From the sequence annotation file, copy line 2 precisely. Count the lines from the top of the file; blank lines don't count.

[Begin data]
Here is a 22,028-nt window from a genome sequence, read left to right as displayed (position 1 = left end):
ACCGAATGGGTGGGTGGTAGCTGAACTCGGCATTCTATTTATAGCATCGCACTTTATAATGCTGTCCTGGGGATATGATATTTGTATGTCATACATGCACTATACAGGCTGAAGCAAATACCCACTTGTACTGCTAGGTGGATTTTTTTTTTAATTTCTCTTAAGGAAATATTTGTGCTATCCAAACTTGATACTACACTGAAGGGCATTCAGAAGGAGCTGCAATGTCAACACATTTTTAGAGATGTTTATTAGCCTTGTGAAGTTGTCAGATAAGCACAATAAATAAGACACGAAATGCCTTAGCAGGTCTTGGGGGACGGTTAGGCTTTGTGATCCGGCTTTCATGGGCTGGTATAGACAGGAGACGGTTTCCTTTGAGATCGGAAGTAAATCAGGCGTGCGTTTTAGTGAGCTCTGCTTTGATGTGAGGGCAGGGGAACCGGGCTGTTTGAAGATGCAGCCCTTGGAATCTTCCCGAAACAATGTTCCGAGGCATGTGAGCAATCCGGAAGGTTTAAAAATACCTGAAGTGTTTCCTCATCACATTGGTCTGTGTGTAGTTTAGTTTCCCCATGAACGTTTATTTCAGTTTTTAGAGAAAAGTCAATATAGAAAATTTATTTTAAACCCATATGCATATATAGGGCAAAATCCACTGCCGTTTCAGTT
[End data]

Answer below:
ACCGAATGGGTGGGTGGTAGCTGAACTCGGCATTCTATTTATAGCATCGCACTTTATAATGCTGTCCTGGGGATATGATATTTGTATGTCATACATGCACTATACAGGCTGAAGCAAATACCCACTTGTACTGCTAGGTGGATTTTTTTTTTAATTTCTCTTAAGGAAATATTTGTGCTATCCAAACTTGATACTACACTGAAGGGCATTCAGAAGGAGCTGCAATGTCAACACATTTTTAGAGATGTTTATTAGCCTTGTGAAGTTGTCAGATAAGCACAATAAATAAGACACGAAATGCCTTAGCAGGTCTTGGGGGACGGTTAGGCTTTGTGATCCGGCTTTCATGGGCTGGTATAGACAGGAGACGGTTTCCTTTGAGATCGGAAGTAAATCAGGCGTGCGTTTTAGTGAGCTCTGCTTTGATGTGAGGGCAGGGGAACCGGGCTGTTTGAAGATGCAGCCCTTGGAATCTTCCCGAAACAATGTTCCGAGGCATGTGAGCAATCCGGAAGGTTTAAAAATACCTGAAGTGTTTCCTCATCACATTGGTCTGTGTGTAGTTTAGTTTCCCCATGAACGTTTATTTCAGTTTTTAGAGAAAAGTCAATATAGAAAATTTATTTTAAACCCATATGCATATATAGGGCAAAATCCACTGCCGTTTCAGTT